The Drawing Fundamental Pyramid

Jaysen Batchelor
A free video tutorial from Jaysen Batchelor
Illustrator & Designer
4.6 instructor rating • 13 courses • 668,026 students

Lecture description

When drawing characters there is hierarchy of importance. I like to break this hierarchy down into a simple pyramid diagram. The most important part of drawing is line and it makes up the foundation of the pyramid or your drawings.

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The Ultimate Character Design School - Beginner to Advanced

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23:57:12 of on-demand video • Updated December 2019

  • How to design unforgettable characters
  • How to draw character body and poses
  • How to draw different styles of characters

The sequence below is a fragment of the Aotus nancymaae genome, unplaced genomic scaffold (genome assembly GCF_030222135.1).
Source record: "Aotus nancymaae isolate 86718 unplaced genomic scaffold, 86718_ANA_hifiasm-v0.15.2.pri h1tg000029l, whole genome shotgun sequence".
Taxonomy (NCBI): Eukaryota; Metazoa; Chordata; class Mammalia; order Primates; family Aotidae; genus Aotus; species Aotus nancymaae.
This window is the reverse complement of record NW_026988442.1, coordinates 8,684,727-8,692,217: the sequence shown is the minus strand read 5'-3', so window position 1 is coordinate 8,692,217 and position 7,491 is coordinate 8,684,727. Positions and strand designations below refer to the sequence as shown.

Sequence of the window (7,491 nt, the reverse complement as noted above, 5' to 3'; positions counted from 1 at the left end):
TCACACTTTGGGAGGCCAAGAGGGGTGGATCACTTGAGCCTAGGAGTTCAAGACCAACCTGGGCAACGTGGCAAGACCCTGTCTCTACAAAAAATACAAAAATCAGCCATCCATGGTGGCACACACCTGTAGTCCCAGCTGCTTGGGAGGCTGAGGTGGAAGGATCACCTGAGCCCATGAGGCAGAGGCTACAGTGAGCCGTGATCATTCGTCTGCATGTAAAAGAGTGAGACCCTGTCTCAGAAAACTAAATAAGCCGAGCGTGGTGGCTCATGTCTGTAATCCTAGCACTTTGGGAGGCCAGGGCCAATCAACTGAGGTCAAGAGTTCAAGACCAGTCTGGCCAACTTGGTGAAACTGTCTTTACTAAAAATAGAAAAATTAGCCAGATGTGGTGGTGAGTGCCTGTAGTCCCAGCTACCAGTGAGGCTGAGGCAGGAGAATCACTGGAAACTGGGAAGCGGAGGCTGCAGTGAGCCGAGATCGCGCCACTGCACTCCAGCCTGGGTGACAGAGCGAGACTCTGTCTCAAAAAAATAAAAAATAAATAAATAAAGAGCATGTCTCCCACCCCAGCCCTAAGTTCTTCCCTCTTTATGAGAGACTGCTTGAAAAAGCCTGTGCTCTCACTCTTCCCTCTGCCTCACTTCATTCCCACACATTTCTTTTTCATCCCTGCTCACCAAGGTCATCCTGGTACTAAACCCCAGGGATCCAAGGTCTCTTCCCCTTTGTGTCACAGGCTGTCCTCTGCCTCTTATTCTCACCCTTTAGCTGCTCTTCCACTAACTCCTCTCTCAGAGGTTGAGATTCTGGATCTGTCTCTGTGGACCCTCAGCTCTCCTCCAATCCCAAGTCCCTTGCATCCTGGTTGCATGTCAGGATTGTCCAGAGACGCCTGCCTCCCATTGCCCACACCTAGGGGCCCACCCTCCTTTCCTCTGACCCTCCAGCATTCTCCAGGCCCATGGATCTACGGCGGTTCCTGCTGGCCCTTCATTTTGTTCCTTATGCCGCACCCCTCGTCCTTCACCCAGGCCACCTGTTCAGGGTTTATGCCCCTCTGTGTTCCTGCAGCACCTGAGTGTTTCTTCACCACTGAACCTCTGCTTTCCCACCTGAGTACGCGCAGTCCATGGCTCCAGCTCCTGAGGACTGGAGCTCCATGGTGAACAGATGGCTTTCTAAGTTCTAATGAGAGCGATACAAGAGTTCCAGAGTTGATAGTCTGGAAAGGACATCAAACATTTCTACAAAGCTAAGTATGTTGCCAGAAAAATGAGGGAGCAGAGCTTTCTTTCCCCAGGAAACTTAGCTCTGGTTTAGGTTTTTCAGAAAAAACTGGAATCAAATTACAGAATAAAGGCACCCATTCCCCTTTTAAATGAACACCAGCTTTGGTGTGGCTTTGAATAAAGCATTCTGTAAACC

English [Auto] All right, in this lecture, we're going to be learning about the drawing fundamental pyramid. Now, if you take one of my other courses, you've probably seen this before. But in this course, I'm going to teach you how it applies to drawing characters. Now, this pyramid is going to be one of the most important things that you understand about drawing characters and just drawing in general. So I have this as a downloadable resource. You can download this pyramid with all of the separate parts of it and you can print it off. You could put it on your wall or whatever, but it's almost like a checklist and you can look at it over and over again and just remember the order of operations, basically. So let's go ahead and let's start talking about it. So just like a house or a pyramid, the base of it is going to be the biggest part. And it's also going to be the most important part. If your foundation or the base of your house isn't well built, then everything else on top is just going to fall over and crumble. So you want to make sure that you have a really strong foundation. Now, the foundation of your character drawings is going to be a line. If you don't understand how to draw a line, then you're not going to be very good at drawing all the other parts of your character. You have to really master line. You have to be able to draw straight lines. You have to be able to draw curved lines. There's all different types of lines that you're going to have to be able to draw. So some examples of this would be a line of action. So, for example, if we draw a line like that, that's our line of action. So now if we go ahead. You can see I can kind of draw a simple little character in here. I can draw a leg following this line. Just something like that, but you can see that I start out with that line right there, and that would be our line of action is just a simple line, just kind of gives us a line of action to base the rest of our POWs off of. And we're going to go into more detail about this in the next few lectures. But for now, you just need to understand that line is really important and it's the base of everything you do. It makes up your shapes. It makes up every part of your drawing, even parts that you can't see that are kind of invisible lines in your head, like the line of action, for example. All right. Next is going to be shape. Shape is incredibly important, too, because shape language kind of makes people feel different emotions. And not only that, but having some dynamic shapes in there and some sharp contrast is really going to help your character design. So, for example, as we did in the last lecture, where we actually just draw a character, you remember we started out with a circle for the head so we could draw a circle for the head and then we could draw a square for the body. And then let's say we can draw. Triangle for the hip area that. And from those shelves, we can start to connect them and turn them into some sort of a character design. Right. So that's shape shape is very important as well. Let's go ahead and you raise that next is going to be form. So form is kind of the next step after shape. Once you have your shapes blocked out, it's time to start Munim form. So, for example, when you're drawing a character's head like we did before, so we drew that head, which are the center of the face, which is straight line like this, and then the bottom of the eyes like that. And it doesn't really show very much form that way because we're just looking straight onto it if we want ahead and we put the line more on the edge. So the center line of the face is more on the edge. And we curved it around this circle and makes a circle look more like a sphere that adds a lot of form to it. Same with here. We can go ahead and just kind of sketch in an ellipse like that. So it's almost like we can see through it. And we've just added a bunch of form to that form is also going to be things like adding form to something like a rectangle. So it looks more like a cube. And maybe this is a character's body, so we would kind of connect all this together. The shoulders might be right there or whatever. So that's how form plays into our character drawings. So let's review really quick. So we start off with the line, things like line of action and there's a few other parts. But like we really want to focus on that line and make sure that everything looks good, the balance line, the line of action, all of that, that we're going to get a shape. We're going to block out our shapes, keeping it nice and simple, and then our shapes are going to kind of convert into form. So they're going to become three dimensional. Next, we're going to go into space. So we're not actually going to go into outer space, but we're going to create space in our character or we can even place our character into an environment. So different ways we can create spaces by doing things like overlapping. So, for example, if I have the say that this is kind of the thigh and this is the knee down here, and then we have the shin going back like this. And then a foot like that. Right, could even draw the other foot in like this, maybe this is kind of like a Spider-Man pose. Spider-Man should be coming down like that. So there's a pose that you can see by overlapping the arms over the body in the legs and by overlapping the thigh over the shin and calf area, it creates a lot of space, three dimensional space, that is, and it really helps your drawing look more realistic. Another example of this would be, let's say you wanted to put your character into an environment or if you went ahead and you just drew a street like this, for example, some buildings on the side. Just kind of following some perspective, then you can go ahead and you could put your character somewhere within this space. So let's say a character just goes right there and now we just created space and are drawing because we actually place them in a three dimensional perspective, environment and perspective also applies to creating space. So perspective would be things like this. A street, for example, goes off to a vanishing point right there in the center. A lot of you probably already know this, but it goes off to that vanishing point. And sometimes perspective can be even simpler than that. Sometimes perspective is just everything following the same line like this. So. Can draw a bunch of cubes and they're all following that same angle, that side is following the same angle and this side is following the same angle. Like that. And then you could turn this into a sphere, for example, and you could trace out stuff like this cube right here to make it look more like a sphere. But that's perspective, and all three of these are different forms of creating space in your drawings, and it's really important. Now, if that was a little bit overwhelming, that's OK. We're going to go over in this course in great detail. The last thing is going to be your detail. Now, this is at the very tippy top. So it may be the prettiest part of the pyramid. It may be the highest point. And the thing that people look at the most, but it's the least important if you don't have any of this stuff right down here, the tippy top, the detail is not going to matter. So once you have your line in there, so things like line of action and then your shapes blocked out. So you have good sharp contrast shape language and then you turn those into kind of form. So you have your three dimensional aspect in there. And then you also want to make sure that you have stuff like space in there. So making sure that your perspective and stuff like that looks cracked or you have overlapping body parts and things, then after you have all of that done and roughed out and blocked out and sketched out, then you can add your detail. Detail is going to consist of things like texture. So let me just erase this really quick. So this is going to consist of things like texture, so texture can just be simple things like lines and dots, or sometimes it can be part of the contouring line or the profile line. So if I draw a sphere, for example. If I draw an indent like that on my sphere, maybe another one right there. You know, the one here, then I can kind of draw crack's with those. And you can see that those indents on the profile creates a texture, tells us that these cracks actually have some dimension there. Cracks are not just lines. They actually kind of curve down into it. And texture can also come in by shading. So if I were to shade like this, it would tell you a little bit more about the form of these cracks. But that would be texture and details would also consist of things like details on the costume, details like the eyelashes on the eyes, anything that's not that pertinent to the actual structure and form of your character is going to be detail. And that's the stuff you want to wait to add until the very end. You remember when we drew our character drawing at the beginning of this cautious in this last lecture, we started out with simple shapes and lines, and then from there we kind of turned those more into forms and then we worked on space a little bit. There's kind of a little bit of space involved with her hair, stuff like that overlapping. And then we added detail the last with our darker pencil. We pushed harder and we really added in those details and defined what our character was. So this is the formula you're going to want to use when you're drawing characters. You want to follow this every time. Now, there are a lot of different ways to draw and especially to draw characters. And I don't really like to tell people that there is only one way. But I will say that when it comes to the fundamentals of drawing characters, this pyramid right here, there aren't many artists out there that can argue with a structure like this. It could be shifted around a little bit. But for the most part, this is so important that you structure your drawings this way that you start with the line, then shape and form that space in detail. And some people might add a few other things in there, take some things out or change the names of them. But for the most part, these three down here are going to be your most important foundation of your drawing line, shape and form. There's no arguing about it. So you want to make sure that you have those down really well. And throughout this course, I'm going to teach you how to really draw those super well and design them super well. All right. That brings us to the end of this lecture. Thanks for watching and I'll see you in the next one.